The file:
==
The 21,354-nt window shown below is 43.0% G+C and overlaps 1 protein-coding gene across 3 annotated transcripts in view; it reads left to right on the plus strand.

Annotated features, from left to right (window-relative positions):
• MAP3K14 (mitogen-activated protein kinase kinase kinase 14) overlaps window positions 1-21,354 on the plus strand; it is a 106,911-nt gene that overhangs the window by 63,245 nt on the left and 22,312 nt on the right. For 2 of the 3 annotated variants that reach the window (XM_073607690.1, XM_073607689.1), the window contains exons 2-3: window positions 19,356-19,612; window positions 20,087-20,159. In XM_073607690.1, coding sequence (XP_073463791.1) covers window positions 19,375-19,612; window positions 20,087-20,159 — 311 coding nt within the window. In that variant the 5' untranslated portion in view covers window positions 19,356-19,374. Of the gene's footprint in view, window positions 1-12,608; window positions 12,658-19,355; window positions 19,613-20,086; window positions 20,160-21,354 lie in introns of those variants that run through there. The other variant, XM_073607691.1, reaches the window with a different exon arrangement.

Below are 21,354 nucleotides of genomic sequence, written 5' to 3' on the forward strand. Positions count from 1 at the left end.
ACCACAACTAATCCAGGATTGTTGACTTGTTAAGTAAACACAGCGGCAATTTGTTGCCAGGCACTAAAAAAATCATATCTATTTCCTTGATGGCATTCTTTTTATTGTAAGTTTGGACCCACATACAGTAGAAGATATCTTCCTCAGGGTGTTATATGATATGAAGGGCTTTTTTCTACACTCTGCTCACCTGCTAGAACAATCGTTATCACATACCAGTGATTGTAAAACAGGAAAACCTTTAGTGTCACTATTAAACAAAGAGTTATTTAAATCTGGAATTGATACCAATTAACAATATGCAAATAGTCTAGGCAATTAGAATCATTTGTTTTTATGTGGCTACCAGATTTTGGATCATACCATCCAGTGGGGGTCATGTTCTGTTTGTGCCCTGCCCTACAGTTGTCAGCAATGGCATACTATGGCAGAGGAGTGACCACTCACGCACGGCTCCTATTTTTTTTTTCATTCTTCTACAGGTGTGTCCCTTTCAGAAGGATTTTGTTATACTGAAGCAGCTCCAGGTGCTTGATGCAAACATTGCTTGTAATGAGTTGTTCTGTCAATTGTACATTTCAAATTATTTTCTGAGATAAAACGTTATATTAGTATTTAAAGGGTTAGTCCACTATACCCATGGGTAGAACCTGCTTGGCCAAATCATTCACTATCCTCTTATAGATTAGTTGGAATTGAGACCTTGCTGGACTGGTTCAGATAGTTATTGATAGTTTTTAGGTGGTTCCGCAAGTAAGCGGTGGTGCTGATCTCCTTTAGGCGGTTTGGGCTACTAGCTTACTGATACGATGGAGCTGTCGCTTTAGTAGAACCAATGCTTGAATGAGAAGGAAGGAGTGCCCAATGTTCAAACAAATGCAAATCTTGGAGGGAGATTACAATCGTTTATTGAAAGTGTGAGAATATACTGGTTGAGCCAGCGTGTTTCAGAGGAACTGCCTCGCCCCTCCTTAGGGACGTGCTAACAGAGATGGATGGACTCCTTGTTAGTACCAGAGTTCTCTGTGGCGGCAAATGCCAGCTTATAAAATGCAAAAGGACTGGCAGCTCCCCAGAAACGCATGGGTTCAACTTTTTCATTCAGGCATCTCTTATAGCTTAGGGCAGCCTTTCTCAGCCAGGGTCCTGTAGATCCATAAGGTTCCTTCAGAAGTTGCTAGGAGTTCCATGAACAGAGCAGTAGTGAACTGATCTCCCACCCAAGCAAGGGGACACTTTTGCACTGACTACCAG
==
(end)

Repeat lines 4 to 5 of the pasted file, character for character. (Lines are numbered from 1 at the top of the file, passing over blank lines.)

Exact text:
Below are 21,354 nucleotides of genomic sequence, written 5' to 3' on the forward strand. Positions count from 1 at the left end.
ACCACAACTAATCCAGGATTGTTGACTTGTTAAGTAAACACAGCGGCAATTTGTTGCCAGGCACTAAAAAAATCATATCTATTTCCTTGATGGCATTCTTTTTATTGTAAGTTTGGACCCACATACAGTAGAAGATATCTTCCTCAGGGTGTTATATGATATGAAGGGCTTTTTTCTACACTCTGCTCACCTGCTAGAACAATCGTTATCACATACCAGTGATTGTAAAACAGGAAAACCTTTAGTGTCACTATTAAACAAAGAGTTATTTAAATCTGGAATTGATACCAATTAACAATATGCAAATAGTCTAGGCAATTAGAATCATTTGTTTTTATGTGGCTACCAGATTTTGGATCATACCATCCAGTGGGGGTCATGTTCTGTTTGTGCCCTGCCCTACAGTTGTCAGCAATGGCATACTATGGCAGAGGAGTGACCACTCACGCACGGCTCCTATTTTTTTTTTCATTCTTCTACAGGTGTGTCCCTTTCAGAAGGATTTTGTTATACTGAAGCAGCTCCAGGTGCTTGATGCAAACATTGCTTGTAATGAGTTGTTCTGTCAATTGTACATTTCAAATTATTTTCTGAGATAAAACGTTATATTAGTATTTAAAGGGTTAGTCCACTATACCCATGGGTAGAACCTGCTTGGCCAAATCATTCACTATCCTCTTATAGATTAGTTGGAATTGAGACCTTGCTGGACTGGTTCAGATAGTTATTGATAGTTTTTAGGTGGTTCCGCAAGTAAGCGGTGGTGCTGATCTCCTTTAGGCGGTTTGGGCTACTAGCTTACTGATACGATGGAGCTGTCGCTTTAGTAGAACCAATGCTTGAATGAGAAGGAAGGAGTGCCCAATGTTCAAACAAATGCAAATCTTGGAGGGAGATTACAATCGTTTATTGAAAGTGTGAGAATATACTGGTTGAGCCAGCGTGTTTCAGAGGAACTGCCTCGCCCCTCCTTAGGGACGTGCTAACAGAGATGGATGGACTCCTTGTTAGTACCAGAGTTCTCTGTGGCGGCAAATGCCAGCTTATAAAATGCAAAAGGACTGGCAGCTCCCCAGAAACGCATGGGTTCAACTTTTTCATTCAGGCATCTCTTATAGCTTAGGGCAGCCTTTCTCAGCCAGGGTCCTGTAGATCCATAAGGTTCCTTCAGAAGTTGCTAGGAGTTCCATGAACAGAGCAGTAGTGAACTGATCTCCCACCCAAGCAAGGGGACACTTTTGCACTGACTACCAG